Kōrero: National anthems

Whārangi 1. New Zealand’s anthems

Ngā whakaahua me ngā rauemi katoa o tēnei kōrero

What is a national anthem?

A national anthem is a patriotic song that is often performed on official occasions. Its words may evoke a country’s history, foresee its destiny or express a political ideology. The musical form is usually that of a hymn, with a series of verses, each having the same tune. A national anthem is, along with a flag and coat of arms, one of the symbols of national identity that is recognised worldwide.

The term ‘national anthem’ came into use in the 19th century, a period of rising nationalism, when many countries acquired anthems. However some national anthems, notably the British, Dutch and Spanish, were composed centuries earlier.

King or country?

When ‘God save the King’ was New Zealand’s only official national anthem, some people were suspicious or offended if ‘God defend New Zealand’ was sung on official occasions. In the early 1920s the governor-general, Viscount Jellicoe, refused to attend a function when he saw ‘God defend New Zealand’ on the programme, with no mention of ‘God save the King’.

New Zealand’s two anthems

Since 1977 New Zealand has had two national anthems: ‘God save the Queen’ (or King) and ‘God defend New Zealand’. This unusual situation arose because New Zealand’s sense of nationhood has passed through different phases since 1840.

‘God save the Queen’, the national anthem of Great Britain, was automatically the national anthem when New Zealand became a British colony in 1840. As New Zealand’s head of state is the British monarch, it remains an official anthem.

Although it was composed in the 1870s, ‘God defend New Zealand’ was not recognised as an official national anthem until 1977.

The right to declare a song a national anthem currently rests with the sovereign.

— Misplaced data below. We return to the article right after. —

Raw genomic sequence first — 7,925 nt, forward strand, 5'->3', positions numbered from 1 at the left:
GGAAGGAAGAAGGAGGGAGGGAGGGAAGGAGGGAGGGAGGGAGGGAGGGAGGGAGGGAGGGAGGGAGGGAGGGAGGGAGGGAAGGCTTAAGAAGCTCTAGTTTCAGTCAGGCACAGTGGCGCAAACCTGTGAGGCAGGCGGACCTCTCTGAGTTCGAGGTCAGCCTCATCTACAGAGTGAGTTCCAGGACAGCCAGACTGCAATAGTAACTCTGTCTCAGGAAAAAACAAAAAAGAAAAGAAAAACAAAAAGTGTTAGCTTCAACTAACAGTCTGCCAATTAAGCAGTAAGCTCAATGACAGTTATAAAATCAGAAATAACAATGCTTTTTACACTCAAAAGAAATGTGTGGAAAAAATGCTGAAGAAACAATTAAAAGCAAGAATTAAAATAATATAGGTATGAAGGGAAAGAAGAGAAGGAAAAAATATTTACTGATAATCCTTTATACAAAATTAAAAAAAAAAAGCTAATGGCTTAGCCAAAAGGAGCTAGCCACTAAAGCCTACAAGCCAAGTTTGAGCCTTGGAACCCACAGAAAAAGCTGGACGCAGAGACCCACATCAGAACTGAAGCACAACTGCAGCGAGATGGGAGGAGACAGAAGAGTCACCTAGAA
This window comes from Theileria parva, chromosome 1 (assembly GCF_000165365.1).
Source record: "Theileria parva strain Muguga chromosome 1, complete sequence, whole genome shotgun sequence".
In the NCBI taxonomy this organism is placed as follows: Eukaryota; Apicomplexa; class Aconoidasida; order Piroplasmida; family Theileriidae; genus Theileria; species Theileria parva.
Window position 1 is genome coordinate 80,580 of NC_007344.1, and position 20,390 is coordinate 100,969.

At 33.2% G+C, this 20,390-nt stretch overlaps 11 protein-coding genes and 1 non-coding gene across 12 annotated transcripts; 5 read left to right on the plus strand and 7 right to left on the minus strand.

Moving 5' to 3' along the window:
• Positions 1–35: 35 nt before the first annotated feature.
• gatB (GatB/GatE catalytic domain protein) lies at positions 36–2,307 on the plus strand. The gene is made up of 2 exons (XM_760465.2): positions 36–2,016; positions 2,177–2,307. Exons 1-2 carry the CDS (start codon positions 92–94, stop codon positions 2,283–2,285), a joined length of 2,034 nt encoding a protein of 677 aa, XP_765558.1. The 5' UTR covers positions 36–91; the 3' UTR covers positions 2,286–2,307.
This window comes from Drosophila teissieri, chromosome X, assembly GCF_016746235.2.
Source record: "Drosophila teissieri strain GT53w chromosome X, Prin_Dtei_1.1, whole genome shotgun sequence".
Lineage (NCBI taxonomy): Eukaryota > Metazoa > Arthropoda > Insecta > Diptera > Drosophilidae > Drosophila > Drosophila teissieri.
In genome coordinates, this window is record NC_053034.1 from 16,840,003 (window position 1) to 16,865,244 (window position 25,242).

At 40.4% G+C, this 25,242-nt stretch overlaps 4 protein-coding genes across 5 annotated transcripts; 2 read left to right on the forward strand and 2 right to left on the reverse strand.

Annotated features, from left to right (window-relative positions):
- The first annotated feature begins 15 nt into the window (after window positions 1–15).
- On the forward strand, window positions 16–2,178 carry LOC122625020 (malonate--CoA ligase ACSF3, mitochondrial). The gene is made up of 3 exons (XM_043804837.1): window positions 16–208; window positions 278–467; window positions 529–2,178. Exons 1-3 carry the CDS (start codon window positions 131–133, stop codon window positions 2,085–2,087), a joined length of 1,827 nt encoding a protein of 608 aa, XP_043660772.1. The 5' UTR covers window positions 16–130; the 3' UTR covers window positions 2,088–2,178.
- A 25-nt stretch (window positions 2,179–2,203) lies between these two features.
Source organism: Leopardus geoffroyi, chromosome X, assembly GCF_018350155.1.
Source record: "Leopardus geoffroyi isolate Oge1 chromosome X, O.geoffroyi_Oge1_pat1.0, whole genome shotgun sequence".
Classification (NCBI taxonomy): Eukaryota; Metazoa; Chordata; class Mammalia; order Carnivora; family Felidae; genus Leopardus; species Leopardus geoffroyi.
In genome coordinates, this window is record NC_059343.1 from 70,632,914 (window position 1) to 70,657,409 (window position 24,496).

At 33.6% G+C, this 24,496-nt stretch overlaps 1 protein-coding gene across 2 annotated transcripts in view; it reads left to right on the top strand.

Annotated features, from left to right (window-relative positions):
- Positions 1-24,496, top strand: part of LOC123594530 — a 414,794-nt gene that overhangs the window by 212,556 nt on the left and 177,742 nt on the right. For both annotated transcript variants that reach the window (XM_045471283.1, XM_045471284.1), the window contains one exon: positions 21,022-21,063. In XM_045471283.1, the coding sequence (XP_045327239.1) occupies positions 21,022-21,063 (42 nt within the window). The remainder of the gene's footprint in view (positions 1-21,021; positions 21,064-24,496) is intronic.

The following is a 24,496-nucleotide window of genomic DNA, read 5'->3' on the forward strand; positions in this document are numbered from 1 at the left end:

English and Māori versions

Māori versions of both anthems were composed in the 19th century. These were sung in Māori schools, at Māori welcomes for the governor and at some official events.

On occasions when both Māori and Pākehā are present, ‘God save the King’ is usually sung in English only. However, since 1999 it has become more common to sing the first verse of ‘God defend New Zealand’ first in Māori and then in English, especially at major sporting events.

An Aussie anthem?

In 1995 there was a public furore when it was suggested that Australians owned the copyright to the words of ‘God defend New Zealand.’ Organisers of a Nelson school music festival were warned they could not photocopy the music or compile practice tapes without paying a fee to EMI Australia. The Copyright Council resolved the matter by announcing that rights to the anthem had passed into the public domain in the 1980s.


Protocols about when and how the anthems should be performed are administered by Manatū Taonga, the Ministry for Culture and Heritage. ‘God save the King’ is usually sung when the King, a member of the royal family or the governor-general is present, to emphasise New Zealand’s ties with Britain and the Commonwealth. ‘God defend New Zealand’ can also be sung on these occasions, or when New Zealand’s national identity is the focus. While it is not necessary to sing all verses of either anthem, the words may not be changed, and approved musical arrangements should be used.

Me pēnei te tohu i te whārangi:

Nancy Swarbrick, 'National anthems - New Zealand’s anthems', Te Ara - the Encyclopedia of New Zealand, http://www.TeAra.govt.nz/mi/national-anthems/page-1 (accessed 16 July 2024)

He kōrero nā Nancy Swarbrick, i tāngia i te 20 Jun 2012